Although quality-reporting programs such as meaningful use provide incentives to help providers implement and use electronic health records (EHRs) to collect and report on clinical data, practices often need help deciding what data to collect, which measures to report on, and how to best use their EHRs to do so. This white paper provides you with the basic information you need to choose appropriate CQMs for your practice, and offers tips on how to use your EHR to store the data in a structured format.
Healthcare organizations are allocating significant dollars, time and resources to the implementation of electronic health records (EHRs). While several studies have estimated the cost to purchase and install an EHR to be anywhere between $15,000 to $70,000 per provider1, real-world implementations have soared into the billions.
Even as the move to electronic health records (EHR) progresses in earnest, there are a myriad of challenges involving legacy data systems. Chief among these challenges is the cost of maintaining obsolete systems solely for the patient information they contain. When up to 70% of a typical IT budget is spent on maintaining the current IT infrastructure and application portfolio, organizations have little left to invest in much-needed innovation. According to a recent HealthLeaders Media Survey, many organizations are still adjusting after their migration to a new EHR system. Hospitals need to get a better grasp on all forms and sources of data that they have—and the data they don’t yet have—so that the right information can be delivered to the right individual, and in the right context, at the point of care.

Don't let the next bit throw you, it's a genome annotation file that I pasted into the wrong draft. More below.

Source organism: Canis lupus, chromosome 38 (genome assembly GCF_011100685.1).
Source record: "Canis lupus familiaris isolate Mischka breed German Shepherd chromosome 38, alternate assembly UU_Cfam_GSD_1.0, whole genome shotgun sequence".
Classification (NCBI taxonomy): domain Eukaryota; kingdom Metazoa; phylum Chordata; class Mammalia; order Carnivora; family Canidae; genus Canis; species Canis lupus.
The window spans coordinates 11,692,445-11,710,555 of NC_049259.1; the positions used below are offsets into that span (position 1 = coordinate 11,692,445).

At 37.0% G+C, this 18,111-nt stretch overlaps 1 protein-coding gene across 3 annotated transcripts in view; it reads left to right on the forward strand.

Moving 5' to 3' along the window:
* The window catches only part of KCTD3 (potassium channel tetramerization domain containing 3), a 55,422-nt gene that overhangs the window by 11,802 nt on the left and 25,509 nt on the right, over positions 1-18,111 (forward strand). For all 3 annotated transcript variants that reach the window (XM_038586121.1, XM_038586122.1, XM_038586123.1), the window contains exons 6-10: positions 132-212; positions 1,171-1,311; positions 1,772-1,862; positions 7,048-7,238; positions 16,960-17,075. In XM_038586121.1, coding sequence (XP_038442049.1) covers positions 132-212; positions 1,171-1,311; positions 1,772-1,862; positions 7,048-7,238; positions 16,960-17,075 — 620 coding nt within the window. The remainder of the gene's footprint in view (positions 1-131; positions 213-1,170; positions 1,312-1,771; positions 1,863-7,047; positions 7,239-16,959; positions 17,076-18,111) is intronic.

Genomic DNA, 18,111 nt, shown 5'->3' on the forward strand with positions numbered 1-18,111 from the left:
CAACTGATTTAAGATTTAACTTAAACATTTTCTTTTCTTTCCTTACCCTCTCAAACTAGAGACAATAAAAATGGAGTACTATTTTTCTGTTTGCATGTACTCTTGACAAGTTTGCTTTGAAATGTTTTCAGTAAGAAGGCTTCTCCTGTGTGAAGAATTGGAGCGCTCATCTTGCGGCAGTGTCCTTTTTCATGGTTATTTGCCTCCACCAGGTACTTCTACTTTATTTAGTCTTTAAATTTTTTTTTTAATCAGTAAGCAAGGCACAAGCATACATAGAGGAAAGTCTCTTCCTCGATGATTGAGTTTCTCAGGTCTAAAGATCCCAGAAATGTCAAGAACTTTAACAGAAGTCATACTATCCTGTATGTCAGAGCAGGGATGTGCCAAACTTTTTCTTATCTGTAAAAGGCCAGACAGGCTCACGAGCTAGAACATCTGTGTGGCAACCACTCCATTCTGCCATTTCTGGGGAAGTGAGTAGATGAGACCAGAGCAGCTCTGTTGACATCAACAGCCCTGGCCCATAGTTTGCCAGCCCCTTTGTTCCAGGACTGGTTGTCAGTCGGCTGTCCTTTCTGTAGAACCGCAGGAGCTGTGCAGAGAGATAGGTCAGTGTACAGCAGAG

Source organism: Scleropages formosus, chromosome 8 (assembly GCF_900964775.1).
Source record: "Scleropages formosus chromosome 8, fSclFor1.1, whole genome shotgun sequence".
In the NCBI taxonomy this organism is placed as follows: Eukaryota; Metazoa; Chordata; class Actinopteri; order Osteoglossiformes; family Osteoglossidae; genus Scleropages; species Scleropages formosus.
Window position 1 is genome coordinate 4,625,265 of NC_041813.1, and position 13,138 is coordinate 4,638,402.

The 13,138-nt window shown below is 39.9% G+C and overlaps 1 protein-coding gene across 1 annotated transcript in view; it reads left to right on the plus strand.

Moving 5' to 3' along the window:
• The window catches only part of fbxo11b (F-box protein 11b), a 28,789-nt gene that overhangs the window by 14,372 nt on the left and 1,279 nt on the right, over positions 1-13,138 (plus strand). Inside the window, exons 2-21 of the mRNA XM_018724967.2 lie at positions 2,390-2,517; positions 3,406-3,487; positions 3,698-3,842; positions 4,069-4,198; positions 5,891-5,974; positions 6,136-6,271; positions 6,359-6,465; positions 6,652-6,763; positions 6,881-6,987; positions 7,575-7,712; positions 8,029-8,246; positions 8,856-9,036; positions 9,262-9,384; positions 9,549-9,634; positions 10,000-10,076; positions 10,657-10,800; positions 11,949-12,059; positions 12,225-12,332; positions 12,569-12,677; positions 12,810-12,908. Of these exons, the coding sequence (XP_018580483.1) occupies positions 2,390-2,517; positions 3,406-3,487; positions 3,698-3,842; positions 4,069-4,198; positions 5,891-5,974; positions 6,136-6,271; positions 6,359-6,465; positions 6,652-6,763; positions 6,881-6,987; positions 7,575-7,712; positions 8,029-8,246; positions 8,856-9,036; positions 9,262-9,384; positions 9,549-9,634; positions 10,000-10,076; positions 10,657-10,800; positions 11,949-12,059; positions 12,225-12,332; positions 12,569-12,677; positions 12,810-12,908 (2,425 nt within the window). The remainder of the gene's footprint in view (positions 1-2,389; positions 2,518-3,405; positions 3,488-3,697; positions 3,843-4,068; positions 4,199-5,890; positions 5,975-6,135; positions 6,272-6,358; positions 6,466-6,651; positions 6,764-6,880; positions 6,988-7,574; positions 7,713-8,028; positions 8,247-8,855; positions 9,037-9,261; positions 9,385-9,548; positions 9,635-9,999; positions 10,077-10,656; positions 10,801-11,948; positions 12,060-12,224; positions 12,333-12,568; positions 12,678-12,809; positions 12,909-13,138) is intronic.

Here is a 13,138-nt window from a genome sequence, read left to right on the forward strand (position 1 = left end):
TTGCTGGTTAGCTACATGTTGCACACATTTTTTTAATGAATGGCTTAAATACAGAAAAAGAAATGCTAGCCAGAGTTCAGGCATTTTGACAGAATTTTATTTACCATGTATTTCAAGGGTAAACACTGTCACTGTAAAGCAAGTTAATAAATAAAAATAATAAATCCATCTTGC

Provider organizations can realize tremendous gains in financial performance by integrating electronic health record (EHR) and revenue cycle management (RCM) systems. Especially in the face of the transition to ICD-10, results include optimizing revenue streams directly at the point of care, maximizing and speeding reimbursement, minimizing denials and streamlining the collection process.
Healthcare billing and claims handling has become increasingly complex. With the transition to Version 5010 of the HIPAA electronic transaction standards, the expansion of billing codes under ICD-10, and the ever-changing requirements of insurance companies and the Centers for Medicare and Medicaid Services (CMS), it can be nearly impossible for providers to keep up.
Electronic health record (EHR) system implementation is one of the largest IT investments most healthcare systems have ever made but it’s success is largely dependent upon the data which feeds it. One the main data sources for the EHR is the item master, which drives not only supply chain processes but also a broad range of clinical and financial functions. Only with a clean, accurate and complete item master can a healthcare organization trust the outputs generated from its EHRs – from evaluating the clinical effectiveness of products to securing reimbursements. Learn how to execute a master data management strategy to derive the greatest value from your EHR investment.
In addition to e-books, on-demand video and GPS devices, one of the future technological innovations envisioned by AT&T in its famous early 1990s series of “You Will” commercials was an Electronic Toll Collection (ETC) system that enabled drivers to wirelessly pay their tolls as they drove through a toll booth. While that prediction was perhaps not as bold as the others (Europe began developing similar ETC systems in the 1980s), today we take for granted E-ZPass in the U.S. and similar systems where drivers can enter toll roads, HOV lanes, bridges and tunnels without having to stop at a tollbooth to pay.
Typically, these systems require a driver to put an OBU (On Board Unit, which can be called transponder or “edge” IoT device) in their vehicle and, when their vehicle passes through a toll booth, the toll booth wirelessly connects to the edge to automatically deduct the toll from their bank account.
Since Adobe debuted the PDF file format in the early 1990s, it has become the defacto standard for electronic documents in many markets. While engineers, publishers, and printers push the format to its technical limits with rich media and 3-D content, the general office worker comprises the PDF-using majority.
Email is the primary communication system and file transport mechanism used in organizations of all sizes. Email systems generate enormous amounts of content that must be preserved for a variety of reasons, including: